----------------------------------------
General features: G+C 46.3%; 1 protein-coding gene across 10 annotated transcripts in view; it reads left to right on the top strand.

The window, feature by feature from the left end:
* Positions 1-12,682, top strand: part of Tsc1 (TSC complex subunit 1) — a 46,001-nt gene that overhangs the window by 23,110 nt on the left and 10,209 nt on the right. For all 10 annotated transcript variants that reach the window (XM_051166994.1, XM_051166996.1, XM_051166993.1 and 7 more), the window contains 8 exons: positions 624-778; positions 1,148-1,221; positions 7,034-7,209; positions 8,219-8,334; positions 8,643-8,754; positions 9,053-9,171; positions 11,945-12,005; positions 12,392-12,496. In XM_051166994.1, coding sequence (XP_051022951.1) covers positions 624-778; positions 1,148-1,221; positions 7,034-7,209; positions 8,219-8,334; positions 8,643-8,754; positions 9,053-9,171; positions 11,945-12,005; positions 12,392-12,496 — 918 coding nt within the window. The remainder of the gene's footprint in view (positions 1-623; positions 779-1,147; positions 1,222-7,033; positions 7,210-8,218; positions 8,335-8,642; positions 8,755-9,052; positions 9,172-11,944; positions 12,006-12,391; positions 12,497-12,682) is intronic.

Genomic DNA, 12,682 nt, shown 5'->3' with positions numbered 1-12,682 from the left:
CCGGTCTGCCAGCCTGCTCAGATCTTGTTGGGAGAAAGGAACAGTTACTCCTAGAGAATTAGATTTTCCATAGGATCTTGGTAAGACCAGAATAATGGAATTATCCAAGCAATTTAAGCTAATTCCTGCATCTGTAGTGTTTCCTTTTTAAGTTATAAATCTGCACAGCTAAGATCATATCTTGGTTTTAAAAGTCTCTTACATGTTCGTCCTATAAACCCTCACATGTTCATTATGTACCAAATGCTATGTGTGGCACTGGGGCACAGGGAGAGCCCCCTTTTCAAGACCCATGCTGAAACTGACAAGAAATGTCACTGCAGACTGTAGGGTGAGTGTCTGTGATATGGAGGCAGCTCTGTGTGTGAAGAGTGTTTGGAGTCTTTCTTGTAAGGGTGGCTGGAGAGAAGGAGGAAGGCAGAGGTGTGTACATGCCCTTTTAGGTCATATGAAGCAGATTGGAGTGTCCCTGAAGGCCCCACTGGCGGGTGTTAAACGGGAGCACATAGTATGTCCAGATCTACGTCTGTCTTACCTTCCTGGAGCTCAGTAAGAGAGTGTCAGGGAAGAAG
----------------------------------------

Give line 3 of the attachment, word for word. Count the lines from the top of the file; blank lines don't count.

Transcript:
* Positions 1-12,682, top strand: part of Tsc1 (TSC complex subunit 1) — a 46,001-nt gene that overhangs the window by 23,110 nt on the left and 10,209 nt on the right. For all 10 annotated transcript variants that reach the window (XM_051166994.1, XM_051166996.1, XM_051166993.1 and 7 more), the window contains 8 exons: positions 624-778; positions 1,148-1,221; positions 7,034-7,209; positions 8,219-8,334; positions 8,643-8,754; positions 9,053-9,171; positions 11,945-12,005; positions 12,392-12,496. In XM_051166994.1, coding sequence (XP_051022951.1) covers positions 624-778; positions 1,148-1,221; positions 7,034-7,209; positions 8,219-8,334; positions 8,643-8,754; positions 9,053-9,171; positions 11,945-12,005; positions 12,392-12,496 — 918 coding nt within the window. The remainder of the gene's footprint in view (positions 1-623; positions 779-1,147; positions 1,222-7,033; positions 7,210-8,218; positions 8,335-8,642; positions 8,755-9,052; positions 9,172-11,944; positions 12,006-12,391; positions 12,497-12,682) is intronic.